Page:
• Today marks the fortieth anniversary of the premiere of Martin Scorsese’s Raging Bull, “a hard movie to watch, gazing unflinchingly at an abusive, paranoid sociopath,” as Jason Bailey, writing for the Playlist, describes the biopic based on the life of boxer Jake LaMotta. In the Guardian, Guy Lodge, too, looks back on this “study of unchecked masculine anger and thrashing insecurity that feels exhilaratingly unbeholden to Hollywood requirements of redemption and catharsis. In a genre dominated by stories of triumph over adversity, Raging Bull offers us the tougher reality of triumph and adversity existing side by side, before the latter eventually swallows the former: not all wounded men heal, or learn to stop wounding others.”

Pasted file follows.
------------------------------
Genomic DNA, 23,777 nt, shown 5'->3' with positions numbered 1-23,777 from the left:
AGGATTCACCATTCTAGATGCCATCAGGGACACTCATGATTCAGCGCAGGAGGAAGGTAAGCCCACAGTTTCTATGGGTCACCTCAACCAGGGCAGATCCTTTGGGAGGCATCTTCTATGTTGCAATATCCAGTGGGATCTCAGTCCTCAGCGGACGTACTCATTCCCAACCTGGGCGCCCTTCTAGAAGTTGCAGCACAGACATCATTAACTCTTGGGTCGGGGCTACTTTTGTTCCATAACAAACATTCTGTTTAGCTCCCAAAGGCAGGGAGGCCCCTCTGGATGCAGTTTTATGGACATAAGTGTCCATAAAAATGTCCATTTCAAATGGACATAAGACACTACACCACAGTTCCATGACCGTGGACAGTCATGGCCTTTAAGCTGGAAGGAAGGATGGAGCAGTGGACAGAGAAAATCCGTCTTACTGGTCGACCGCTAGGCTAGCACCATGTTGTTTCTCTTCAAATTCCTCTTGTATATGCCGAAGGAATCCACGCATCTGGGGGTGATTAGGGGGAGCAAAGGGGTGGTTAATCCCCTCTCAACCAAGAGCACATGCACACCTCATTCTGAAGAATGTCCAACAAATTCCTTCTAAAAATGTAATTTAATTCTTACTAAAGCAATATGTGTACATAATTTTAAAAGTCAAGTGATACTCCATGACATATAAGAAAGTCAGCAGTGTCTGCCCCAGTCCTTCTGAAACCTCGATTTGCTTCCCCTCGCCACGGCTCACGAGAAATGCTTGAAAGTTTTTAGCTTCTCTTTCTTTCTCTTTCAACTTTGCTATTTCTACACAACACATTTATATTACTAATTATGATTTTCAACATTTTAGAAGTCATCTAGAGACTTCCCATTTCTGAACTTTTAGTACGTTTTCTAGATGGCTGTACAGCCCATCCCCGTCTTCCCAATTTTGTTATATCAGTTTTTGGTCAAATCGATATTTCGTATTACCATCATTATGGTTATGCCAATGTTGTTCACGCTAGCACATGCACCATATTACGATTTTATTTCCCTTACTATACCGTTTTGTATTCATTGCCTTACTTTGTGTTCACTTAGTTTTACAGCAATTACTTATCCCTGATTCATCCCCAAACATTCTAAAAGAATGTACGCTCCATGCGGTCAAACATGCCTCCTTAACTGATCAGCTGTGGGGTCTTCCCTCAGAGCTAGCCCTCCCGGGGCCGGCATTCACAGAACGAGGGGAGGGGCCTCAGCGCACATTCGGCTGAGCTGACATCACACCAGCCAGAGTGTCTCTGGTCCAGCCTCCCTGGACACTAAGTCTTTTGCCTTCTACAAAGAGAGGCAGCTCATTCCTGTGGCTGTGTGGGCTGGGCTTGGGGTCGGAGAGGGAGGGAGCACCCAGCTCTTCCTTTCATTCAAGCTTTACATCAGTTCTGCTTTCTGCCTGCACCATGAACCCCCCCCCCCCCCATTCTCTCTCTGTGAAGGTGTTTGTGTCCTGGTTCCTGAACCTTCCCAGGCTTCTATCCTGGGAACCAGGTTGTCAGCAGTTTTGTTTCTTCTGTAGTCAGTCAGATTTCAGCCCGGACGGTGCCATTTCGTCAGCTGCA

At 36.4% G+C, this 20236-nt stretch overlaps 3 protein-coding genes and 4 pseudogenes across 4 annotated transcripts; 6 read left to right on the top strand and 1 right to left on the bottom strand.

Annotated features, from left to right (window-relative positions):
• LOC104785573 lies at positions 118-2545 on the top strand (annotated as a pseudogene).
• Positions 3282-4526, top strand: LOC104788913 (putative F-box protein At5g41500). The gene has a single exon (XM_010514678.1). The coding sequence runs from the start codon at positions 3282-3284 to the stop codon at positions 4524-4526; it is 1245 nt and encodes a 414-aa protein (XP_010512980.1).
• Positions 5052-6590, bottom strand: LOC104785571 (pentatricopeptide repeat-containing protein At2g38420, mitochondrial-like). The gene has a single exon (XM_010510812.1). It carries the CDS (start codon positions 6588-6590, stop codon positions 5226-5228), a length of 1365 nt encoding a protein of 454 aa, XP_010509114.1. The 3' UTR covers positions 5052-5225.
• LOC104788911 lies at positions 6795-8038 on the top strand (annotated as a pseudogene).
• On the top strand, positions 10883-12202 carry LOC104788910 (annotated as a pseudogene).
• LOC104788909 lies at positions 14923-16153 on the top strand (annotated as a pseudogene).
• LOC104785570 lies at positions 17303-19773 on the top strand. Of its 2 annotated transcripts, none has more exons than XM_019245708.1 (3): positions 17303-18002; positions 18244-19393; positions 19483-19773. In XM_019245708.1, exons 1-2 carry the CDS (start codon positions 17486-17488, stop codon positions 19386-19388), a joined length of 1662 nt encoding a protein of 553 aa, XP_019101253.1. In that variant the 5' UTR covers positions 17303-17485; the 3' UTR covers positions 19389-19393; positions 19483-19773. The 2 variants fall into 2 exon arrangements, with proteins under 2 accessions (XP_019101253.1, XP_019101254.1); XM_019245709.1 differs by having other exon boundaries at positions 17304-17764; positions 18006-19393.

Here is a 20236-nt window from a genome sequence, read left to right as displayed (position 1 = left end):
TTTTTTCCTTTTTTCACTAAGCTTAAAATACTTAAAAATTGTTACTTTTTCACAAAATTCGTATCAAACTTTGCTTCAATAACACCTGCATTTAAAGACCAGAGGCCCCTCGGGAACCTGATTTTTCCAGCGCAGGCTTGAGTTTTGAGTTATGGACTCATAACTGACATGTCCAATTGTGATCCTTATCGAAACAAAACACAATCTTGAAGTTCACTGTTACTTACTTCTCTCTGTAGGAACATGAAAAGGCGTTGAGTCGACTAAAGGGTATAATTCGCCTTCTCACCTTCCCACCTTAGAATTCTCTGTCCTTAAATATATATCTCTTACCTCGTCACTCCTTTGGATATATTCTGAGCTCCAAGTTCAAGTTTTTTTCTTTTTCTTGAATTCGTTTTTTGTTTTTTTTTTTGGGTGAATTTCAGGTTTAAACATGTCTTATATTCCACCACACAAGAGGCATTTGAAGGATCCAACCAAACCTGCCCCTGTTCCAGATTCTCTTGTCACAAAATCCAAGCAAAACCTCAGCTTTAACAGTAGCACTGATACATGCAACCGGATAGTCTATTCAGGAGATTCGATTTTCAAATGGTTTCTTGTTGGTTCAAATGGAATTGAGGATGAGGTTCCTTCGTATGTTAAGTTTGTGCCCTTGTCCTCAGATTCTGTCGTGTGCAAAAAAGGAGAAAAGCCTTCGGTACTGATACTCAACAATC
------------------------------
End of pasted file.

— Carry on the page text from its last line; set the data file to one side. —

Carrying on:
• Manfred Kirchheimer shot his new hour-long film, Free Time, over sixty years ago when he and his partner, Walter Hess, took a Bolex out onto the streets of New York to capture children playing and adults hustling off to work, shopping, or just lounging with a newspaper. Since The Claw: A Fable (1968), Kirchheimer  has been dipping into the 45,000 feet of black-and-white 16 mm footage to piece together short and medium-length films, and Daniel Eagan talks with the eighty-nine-year-old filmmaker about his process and mentors at the Film Stage. “Reviewers have been calling Free Time a city symphony,” says Kirchheimer, “but I call it montage. Everything I do is one shot slapped to another: montage. I’m a film editor, I’ve been a film editor all my life.” But he’s also shot four films, “maybe more, I can’t remember,” for Leo Hurwitz, and he’s worked closely with his teacher at City College, Hans Richter: “He was his own man, I learned that from him.” For Grasshopper Film, Kirchheimer lists his fourteen favorite films of all time.